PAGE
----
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W01 Q/A Part 2: On Quizzes, Logic, Groups, and other Module Matters

re the quizzes up on lumiNUS yet? I can’t seem to find them

Are numerous attempts allowed for each weekly quiz?

Will we be able to see the quiz marks upon completion each time so we can retry for full marks?

What’s the difference between MCQ and MRQ?

Is there a time limit for the quizzes?

How long and elaborate should our MRQ [probably referring to the SAQs] responses in the quizzes/exam be?

The first quiz begins in Week 3 on the Monday following the Webinar “W02 Well-being”. It will show up in Luminus>Module>Overview>2 then, and be open for a whole week. There isn’t a time limit each time you try it, only a final deadline. You can attempt as many times as you like but we will only take the last submission (do remember to actually submit). The correct answers and scores won’t be shown until the quiz has closed (the following Monday) and I have published the full quiz explanations, usually soon after.

An MCQ only has one selectable answer. An MRQ (Multiple Response Question) allows you to select as many options as you want. I intend to create some MRQs with between 1-4 correct options (none will have 0 correct options). You can get the mark for that question only if you select all of the correct options.

An SAQ (Short Answer Question) basically requires you to write a mini essay. I’ve not decided on the exact word limit yet but it will likely be in the 100-200 words range. For comparison, the first paragraph above (“The first quiz begins in Week 3…”) has 92 words. So the answers are expected to be relatively succinct. The plan is to make them a bit like what you are asked to do for the group discussion summaries–so it’s more about your responses. Except that this time, you really shouldn’t be exhibiting serious misunderstandings.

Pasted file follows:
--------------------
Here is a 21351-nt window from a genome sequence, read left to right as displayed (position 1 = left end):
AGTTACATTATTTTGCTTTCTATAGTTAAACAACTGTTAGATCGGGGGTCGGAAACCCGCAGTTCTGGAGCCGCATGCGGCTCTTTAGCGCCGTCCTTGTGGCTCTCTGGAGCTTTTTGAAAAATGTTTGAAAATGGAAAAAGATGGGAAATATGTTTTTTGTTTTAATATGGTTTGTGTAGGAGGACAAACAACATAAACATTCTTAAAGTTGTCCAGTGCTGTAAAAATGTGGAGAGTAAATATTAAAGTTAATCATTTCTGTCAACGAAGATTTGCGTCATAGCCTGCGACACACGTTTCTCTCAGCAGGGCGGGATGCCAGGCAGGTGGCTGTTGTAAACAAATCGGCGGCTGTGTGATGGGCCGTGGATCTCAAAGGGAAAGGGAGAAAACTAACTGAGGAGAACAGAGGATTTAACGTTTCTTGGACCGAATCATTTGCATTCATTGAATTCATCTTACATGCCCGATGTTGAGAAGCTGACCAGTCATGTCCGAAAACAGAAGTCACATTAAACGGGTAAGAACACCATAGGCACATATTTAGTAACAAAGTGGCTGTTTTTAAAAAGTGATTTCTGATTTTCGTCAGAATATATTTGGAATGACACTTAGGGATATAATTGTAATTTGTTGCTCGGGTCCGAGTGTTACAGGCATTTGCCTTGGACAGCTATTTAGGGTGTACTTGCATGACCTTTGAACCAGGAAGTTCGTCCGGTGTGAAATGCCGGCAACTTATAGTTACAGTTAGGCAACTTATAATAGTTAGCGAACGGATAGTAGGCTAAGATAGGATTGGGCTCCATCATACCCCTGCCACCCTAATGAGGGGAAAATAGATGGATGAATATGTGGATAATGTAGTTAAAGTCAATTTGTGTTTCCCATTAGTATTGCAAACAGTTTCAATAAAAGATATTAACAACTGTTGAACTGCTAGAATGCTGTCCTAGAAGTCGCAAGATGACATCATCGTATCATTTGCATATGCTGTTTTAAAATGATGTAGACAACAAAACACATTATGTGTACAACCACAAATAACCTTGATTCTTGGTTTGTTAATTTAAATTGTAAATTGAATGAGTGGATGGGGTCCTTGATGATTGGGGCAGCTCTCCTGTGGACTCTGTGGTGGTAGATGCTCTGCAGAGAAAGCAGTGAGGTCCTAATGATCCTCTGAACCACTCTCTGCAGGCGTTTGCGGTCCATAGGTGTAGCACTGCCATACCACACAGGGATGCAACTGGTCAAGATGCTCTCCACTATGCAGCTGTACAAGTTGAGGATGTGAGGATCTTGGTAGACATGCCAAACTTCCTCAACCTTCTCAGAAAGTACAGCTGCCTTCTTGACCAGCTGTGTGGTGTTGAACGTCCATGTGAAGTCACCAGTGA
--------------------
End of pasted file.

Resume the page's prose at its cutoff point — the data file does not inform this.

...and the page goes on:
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W01 Q/A Part 1: On Readings, and Language

Does philosophy involve a lot of English? I saw the readings for week 1 and anost mistook it for an English class.

All the readings are in English, so you need to be competent in the language to understand them. For the most part, they aren’t written in an extremely sophisticated style nor are we worried about discussing more subtle nuances for the purposes of this class. But we are counting on you to be able to grasp basic content. And we are here to help you notice crucial distinctions in ideas. 

Remember that you are now taking a class in an English speaking university within the Humanities division of the Faculty of Arts and Social Sciences. More generally, you absolutely need to be competent in language to be able to get the most out of an university education. This same point holds if the classes were taught in Swahili or Russian or Babylonian–just swap the language.

If you feel that you aren’t there, then let me encourage you–we can all improve through shameless practice. I did not grow up in an English speaking home environment myself. So keep working! And keep in mind that doing philosophy isn’t really about being good with an upper class sounding use of language. Philosophy can do in Singlish one! The point here is just about being able grasp (enough of) what the readings are saying, and being able to follow the Webinars and Tutorials. And of course, expressing oneself in a clear and intelligible way to your audience.